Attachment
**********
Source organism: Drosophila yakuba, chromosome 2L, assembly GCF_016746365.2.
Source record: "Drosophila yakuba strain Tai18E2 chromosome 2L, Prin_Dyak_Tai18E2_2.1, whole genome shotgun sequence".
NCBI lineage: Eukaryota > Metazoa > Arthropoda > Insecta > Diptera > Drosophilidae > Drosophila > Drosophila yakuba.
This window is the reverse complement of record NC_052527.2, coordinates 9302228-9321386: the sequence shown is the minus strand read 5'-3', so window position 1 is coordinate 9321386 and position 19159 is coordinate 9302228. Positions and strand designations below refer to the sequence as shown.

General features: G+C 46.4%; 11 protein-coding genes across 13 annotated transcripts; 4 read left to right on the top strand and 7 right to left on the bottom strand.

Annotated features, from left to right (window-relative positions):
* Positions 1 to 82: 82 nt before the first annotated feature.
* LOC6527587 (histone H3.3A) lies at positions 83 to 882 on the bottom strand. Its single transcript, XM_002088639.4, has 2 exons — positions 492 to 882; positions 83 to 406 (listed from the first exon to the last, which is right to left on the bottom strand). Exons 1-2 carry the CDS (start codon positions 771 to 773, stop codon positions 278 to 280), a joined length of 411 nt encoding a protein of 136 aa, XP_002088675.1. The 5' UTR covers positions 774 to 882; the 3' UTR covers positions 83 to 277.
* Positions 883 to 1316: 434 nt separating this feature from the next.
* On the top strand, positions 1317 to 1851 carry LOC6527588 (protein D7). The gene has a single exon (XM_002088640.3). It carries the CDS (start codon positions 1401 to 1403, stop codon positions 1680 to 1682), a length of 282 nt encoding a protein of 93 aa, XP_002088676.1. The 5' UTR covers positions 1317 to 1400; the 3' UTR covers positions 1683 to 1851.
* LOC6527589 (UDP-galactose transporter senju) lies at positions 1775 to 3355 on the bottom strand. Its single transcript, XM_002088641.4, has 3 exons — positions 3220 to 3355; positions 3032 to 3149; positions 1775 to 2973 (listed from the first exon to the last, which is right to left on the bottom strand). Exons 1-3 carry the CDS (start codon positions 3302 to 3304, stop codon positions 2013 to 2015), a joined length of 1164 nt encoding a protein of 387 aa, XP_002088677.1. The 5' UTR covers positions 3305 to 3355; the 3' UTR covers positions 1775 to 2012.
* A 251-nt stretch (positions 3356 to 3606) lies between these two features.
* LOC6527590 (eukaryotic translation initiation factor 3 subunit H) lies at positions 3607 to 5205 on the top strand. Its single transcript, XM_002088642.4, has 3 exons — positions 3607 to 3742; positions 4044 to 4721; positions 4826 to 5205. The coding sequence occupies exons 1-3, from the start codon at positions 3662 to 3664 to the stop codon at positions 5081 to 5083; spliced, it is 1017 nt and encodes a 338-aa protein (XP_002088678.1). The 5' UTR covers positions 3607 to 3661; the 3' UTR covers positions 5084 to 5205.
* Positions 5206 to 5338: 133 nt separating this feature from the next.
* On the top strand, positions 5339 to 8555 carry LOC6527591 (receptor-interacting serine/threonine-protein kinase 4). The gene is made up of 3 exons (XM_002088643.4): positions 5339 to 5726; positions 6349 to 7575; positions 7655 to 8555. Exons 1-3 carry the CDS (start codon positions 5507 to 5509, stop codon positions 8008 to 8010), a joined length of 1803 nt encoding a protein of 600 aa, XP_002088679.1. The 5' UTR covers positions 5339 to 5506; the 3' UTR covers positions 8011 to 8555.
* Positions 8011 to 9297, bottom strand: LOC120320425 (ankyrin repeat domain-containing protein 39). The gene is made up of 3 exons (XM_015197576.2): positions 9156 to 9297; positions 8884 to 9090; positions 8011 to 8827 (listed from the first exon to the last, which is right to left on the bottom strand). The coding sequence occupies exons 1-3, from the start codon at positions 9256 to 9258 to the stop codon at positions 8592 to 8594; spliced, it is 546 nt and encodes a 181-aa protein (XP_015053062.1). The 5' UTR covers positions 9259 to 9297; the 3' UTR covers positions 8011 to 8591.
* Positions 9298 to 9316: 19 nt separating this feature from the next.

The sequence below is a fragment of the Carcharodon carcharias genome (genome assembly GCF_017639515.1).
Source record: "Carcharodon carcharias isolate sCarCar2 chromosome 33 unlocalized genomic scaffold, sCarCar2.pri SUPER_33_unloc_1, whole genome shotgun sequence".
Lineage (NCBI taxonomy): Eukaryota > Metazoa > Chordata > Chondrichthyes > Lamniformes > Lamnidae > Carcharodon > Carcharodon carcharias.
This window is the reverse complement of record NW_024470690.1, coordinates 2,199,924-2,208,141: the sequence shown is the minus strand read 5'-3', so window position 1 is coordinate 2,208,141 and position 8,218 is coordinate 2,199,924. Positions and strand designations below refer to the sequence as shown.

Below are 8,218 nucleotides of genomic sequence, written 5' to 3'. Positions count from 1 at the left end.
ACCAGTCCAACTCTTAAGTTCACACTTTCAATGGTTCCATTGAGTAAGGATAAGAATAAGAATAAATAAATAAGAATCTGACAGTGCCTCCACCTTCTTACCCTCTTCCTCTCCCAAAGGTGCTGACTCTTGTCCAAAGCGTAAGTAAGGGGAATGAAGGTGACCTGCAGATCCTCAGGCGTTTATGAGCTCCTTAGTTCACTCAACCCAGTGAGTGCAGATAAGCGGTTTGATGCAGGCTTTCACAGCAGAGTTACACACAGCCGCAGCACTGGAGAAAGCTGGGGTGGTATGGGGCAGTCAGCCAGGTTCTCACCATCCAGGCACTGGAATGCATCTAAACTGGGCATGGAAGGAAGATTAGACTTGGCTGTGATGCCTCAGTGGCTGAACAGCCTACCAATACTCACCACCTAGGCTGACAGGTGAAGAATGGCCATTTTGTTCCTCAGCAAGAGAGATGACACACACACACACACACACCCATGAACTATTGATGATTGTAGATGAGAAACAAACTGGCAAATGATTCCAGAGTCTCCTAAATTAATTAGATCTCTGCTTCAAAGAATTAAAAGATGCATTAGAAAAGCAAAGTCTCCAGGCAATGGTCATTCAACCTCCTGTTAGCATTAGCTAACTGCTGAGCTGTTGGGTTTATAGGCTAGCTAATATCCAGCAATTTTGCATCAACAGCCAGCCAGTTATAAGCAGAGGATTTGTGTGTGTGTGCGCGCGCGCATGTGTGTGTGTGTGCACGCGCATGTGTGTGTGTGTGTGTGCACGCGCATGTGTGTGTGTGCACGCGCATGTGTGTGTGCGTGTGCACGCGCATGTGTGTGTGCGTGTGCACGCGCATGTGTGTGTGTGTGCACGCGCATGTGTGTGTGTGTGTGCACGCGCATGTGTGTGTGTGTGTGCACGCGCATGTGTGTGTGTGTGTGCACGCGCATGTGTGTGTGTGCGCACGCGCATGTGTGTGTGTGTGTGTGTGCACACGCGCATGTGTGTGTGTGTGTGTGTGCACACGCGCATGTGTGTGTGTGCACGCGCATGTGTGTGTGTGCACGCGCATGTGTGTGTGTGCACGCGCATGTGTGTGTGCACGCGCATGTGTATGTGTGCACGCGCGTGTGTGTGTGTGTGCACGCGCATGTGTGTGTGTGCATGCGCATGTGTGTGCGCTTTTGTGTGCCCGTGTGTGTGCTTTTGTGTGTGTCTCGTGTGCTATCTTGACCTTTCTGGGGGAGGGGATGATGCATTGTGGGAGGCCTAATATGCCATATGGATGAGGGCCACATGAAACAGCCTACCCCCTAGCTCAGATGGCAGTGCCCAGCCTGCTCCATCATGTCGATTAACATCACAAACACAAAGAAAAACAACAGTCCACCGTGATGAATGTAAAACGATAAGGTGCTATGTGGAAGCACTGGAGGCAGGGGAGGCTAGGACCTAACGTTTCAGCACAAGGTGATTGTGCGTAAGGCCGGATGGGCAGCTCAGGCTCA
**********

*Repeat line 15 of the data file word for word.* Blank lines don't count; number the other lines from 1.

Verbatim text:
* On the top strand, positions 5339 to 8555 carry LOC6527591 (receptor-interacting serine/threonine-protein kinase 4). The gene is made up of 3 exons (XM_002088643.4): positions 5339 to 5726; positions 6349 to 7575; positions 7655 to 8555. Exons 1-3 carry the CDS (start codon positions 5507 to 5509, stop codon positions 8008 to 8010), a joined length of 1803 nt encoding a protein of 600 aa, XP_002088679.1. The 5' UTR covers positions 5339 to 5506; the 3' UTR covers positions 8011 to 8555.